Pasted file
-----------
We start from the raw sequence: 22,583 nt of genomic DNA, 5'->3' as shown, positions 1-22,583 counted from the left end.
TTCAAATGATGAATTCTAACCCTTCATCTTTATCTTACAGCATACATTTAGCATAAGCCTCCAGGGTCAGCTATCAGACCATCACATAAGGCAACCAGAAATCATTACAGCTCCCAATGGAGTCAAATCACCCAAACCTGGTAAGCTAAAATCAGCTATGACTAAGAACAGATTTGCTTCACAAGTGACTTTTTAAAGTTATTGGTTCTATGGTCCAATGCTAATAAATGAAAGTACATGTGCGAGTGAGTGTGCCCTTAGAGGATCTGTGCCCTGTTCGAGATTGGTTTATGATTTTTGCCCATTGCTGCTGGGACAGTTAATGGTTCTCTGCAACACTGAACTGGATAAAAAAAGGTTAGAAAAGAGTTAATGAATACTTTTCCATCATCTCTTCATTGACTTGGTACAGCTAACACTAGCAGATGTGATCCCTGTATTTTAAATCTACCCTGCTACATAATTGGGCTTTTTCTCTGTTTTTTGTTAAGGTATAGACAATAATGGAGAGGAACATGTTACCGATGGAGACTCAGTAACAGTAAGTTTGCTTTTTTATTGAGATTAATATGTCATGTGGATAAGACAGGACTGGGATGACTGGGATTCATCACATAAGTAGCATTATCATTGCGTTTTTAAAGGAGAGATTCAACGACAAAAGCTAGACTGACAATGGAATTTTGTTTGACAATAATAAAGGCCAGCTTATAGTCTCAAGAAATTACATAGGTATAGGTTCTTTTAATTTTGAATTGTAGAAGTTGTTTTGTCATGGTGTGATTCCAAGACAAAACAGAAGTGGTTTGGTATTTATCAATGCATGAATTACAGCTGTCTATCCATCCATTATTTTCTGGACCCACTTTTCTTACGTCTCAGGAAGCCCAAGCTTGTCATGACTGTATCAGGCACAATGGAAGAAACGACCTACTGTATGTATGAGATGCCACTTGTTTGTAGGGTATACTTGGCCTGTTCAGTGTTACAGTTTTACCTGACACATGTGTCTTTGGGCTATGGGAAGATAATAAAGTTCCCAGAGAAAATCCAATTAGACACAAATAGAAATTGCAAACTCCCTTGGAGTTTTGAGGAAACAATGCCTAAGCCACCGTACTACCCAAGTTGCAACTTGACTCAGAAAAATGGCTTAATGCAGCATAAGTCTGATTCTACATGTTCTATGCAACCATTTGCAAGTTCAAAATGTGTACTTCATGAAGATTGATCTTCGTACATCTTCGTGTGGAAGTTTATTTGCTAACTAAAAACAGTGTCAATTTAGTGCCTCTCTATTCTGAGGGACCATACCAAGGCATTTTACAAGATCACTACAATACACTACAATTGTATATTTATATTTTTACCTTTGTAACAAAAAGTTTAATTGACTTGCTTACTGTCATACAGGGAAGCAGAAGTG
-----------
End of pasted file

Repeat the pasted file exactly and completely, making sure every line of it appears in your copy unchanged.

We start from the raw sequence: 22,583 nt of genomic DNA, 5'->3' as shown, positions 1-22,583 counted from the left end.
TTCAAATGATGAATTCTAACCCTTCATCTTTATCTTACAGCATACATTTAGCATAAGCCTCCAGGGTCAGCTATCAGACCATCACATAAGGCAACCAGAAATCATTACAGCTCCCAATGGAGTCAAATCACCCAAACCTGGTAAGCTAAAATCAGCTATGACTAAGAACAGATTTGCTTCACAAGTGACTTTTTAAAGTTATTGGTTCTATGGTCCAATGCTAATAAATGAAAGTACATGTGCGAGTGAGTGTGCCCTTAGAGGATCTGTGCCCTGTTCGAGATTGGTTTATGATTTTTGCCCATTGCTGCTGGGACAGTTAATGGTTCTCTGCAACACTGAACTGGATAAAAAAAGGTTAGAAAAGAGTTAATGAATACTTTTCCATCATCTCTTCATTGACTTGGTACAGCTAACACTAGCAGATGTGATCCCTGTATTTTAAATCTACCCTGCTACATAATTGGGCTTTTTCTCTGTTTTTTGTTAAGGTATAGACAATAATGGAGAGGAACATGTTACCGATGGAGACTCAGTAACAGTAAGTTTGCTTTTTTATTGAGATTAATATGTCATGTGGATAAGACAGGACTGGGATGACTGGGATTCATCACATAAGTAGCATTATCATTGCGTTTTTAAAGGAGAGATTCAACGACAAAAGCTAGACTGACAATGGAATTTTGTTTGACAATAATAAAGGCCAGCTTATAGTCTCAAGAAATTACATAGGTATAGGTTCTTTTAATTTTGAATTGTAGAAGTTGTTTTGTCATGGTGTGATTCCAAGACAAAACAGAAGTGGTTTGGTATTTATCAATGCATGAATTACAGCTGTCTATCCATCCATTATTTTCTGGACCCACTTTTCTTACGTCTCAGGAAGCCCAAGCTTGTCATGACTGTATCAGGCACAATGGAAGAAACGACCTACTGTATGTATGAGATGCCACTTGTTTGTAGGGTATACTTGGCCTGTTCAGTGTTACAGTTTTACCTGACACATGTGTCTTTGGGCTATGGGAAGATAATAAAGTTCCCAGAGAAAATCCAATTAGACACAAATAGAAATTGCAAACTCCCTTGGAGTTTTGAGGAAACAATGCCTAAGCCACCGTACTACCCAAGTTGCAACTTGACTCAGAAAAATGGCTTAATGCAGCATAAGTCTGATTCTACATGTTCTATGCAACCATTTGCAAGTTCAAAATGTGTACTTCATGAAGATTGATCTTCGTACATCTTCGTGTGGAAGTTTATTTGCTAACTAAAAACAGTGTCAATTTAGTGCCTCTCTATTCTGAGGGACCATACCAAGGCATTTTACAAGATCACTACAATACACTACAATTGTATATTTATATTTTTACCTTTGTAACAAAAAGTTTAATTGACTTGCTTACTGTCATACAGGGAAGCAGAAGTG